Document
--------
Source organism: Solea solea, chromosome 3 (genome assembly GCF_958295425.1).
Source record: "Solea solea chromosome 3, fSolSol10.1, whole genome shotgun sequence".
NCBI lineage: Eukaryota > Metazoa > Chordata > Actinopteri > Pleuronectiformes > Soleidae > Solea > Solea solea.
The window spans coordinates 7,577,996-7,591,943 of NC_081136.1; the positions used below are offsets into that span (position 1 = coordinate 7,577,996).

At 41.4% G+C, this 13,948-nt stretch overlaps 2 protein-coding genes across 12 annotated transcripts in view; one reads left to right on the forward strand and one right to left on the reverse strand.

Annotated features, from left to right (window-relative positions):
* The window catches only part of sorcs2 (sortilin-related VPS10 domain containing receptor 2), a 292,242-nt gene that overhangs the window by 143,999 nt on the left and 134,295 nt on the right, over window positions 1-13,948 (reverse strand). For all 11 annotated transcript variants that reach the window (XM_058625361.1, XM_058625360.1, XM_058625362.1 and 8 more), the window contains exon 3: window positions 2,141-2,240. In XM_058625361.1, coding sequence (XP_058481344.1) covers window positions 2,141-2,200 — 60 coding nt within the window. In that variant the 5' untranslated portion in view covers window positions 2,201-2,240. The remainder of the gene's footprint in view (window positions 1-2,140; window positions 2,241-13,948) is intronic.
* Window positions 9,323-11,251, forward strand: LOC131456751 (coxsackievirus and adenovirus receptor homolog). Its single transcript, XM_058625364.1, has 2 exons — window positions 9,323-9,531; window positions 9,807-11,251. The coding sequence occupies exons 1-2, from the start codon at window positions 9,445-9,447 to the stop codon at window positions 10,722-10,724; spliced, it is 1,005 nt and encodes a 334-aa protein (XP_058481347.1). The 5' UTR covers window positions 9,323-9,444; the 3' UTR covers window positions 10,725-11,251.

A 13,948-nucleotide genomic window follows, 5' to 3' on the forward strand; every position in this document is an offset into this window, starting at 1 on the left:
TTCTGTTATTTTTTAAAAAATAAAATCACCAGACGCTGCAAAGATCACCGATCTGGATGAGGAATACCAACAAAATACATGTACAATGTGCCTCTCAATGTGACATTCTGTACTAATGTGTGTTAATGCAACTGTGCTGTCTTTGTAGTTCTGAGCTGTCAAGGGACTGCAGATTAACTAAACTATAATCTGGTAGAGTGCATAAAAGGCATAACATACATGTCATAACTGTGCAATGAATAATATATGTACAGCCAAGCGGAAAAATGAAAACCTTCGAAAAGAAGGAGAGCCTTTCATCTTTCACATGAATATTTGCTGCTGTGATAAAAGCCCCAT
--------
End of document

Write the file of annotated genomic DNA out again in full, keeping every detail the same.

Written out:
Source organism: Solea solea, chromosome 3 (genome assembly GCF_958295425.1).
Source record: "Solea solea chromosome 3, fSolSol10.1, whole genome shotgun sequence".
NCBI lineage: Eukaryota > Metazoa > Chordata > Actinopteri > Pleuronectiformes > Soleidae > Solea > Solea solea.
The window spans coordinates 7,577,996-7,591,943 of NC_081136.1; the positions used below are offsets into that span (position 1 = coordinate 7,577,996).

At 41.4% G+C, this 13,948-nt stretch overlaps 2 protein-coding genes across 12 annotated transcripts in view; one reads left to right on the forward strand and one right to left on the reverse strand.

Annotated features, from left to right (window-relative positions):
* The window catches only part of sorcs2 (sortilin-related VPS10 domain containing receptor 2), a 292,242-nt gene that overhangs the window by 143,999 nt on the left and 134,295 nt on the right, over window positions 1-13,948 (reverse strand). For all 11 annotated transcript variants that reach the window (XM_058625361.1, XM_058625360.1, XM_058625362.1 and 8 more), the window contains exon 3: window positions 2,141-2,240. In XM_058625361.1, coding sequence (XP_058481344.1) covers window positions 2,141-2,200 — 60 coding nt within the window. In that variant the 5' untranslated portion in view covers window positions 2,201-2,240. The remainder of the gene's footprint in view (window positions 1-2,140; window positions 2,241-13,948) is intronic.
* Window positions 9,323-11,251, forward strand: LOC131456751 (coxsackievirus and adenovirus receptor homolog). Its single transcript, XM_058625364.1, has 2 exons — window positions 9,323-9,531; window positions 9,807-11,251. The coding sequence occupies exons 1-2, from the start codon at window positions 9,445-9,447 to the stop codon at window positions 10,722-10,724; spliced, it is 1,005 nt and encodes a 334-aa protein (XP_058481347.1). The 5' UTR covers window positions 9,323-9,444; the 3' UTR covers window positions 10,725-11,251.

A 13,948-nucleotide genomic window follows, 5' to 3' on the forward strand; every position in this document is an offset into this window, starting at 1 on the left:
TTCTGTTATTTTTTAAAAAATAAAATCACCAGACGCTGCAAAGATCACCGATCTGGATGAGGAATACCAACAAAATACATGTACAATGTGCCTCTCAATGTGACATTCTGTACTAATGTGTGTTAATGCAACTGTGCTGTCTTTGTAGTTCTGAGCTGTCAAGGGACTGCAGATTAACTAAACTATAATCTGGTAGAGTGCATAAAAGGCATAACATACATGTCATAACTGTGCAATGAATAATATATGTACAGCCAAGCGGAAAAATGAAAACCTTCGAAAAGAAGGAGAGCCTTTCATCTTTCACATGAATATTTGCTGCTGTGATAAAAGCCCCAT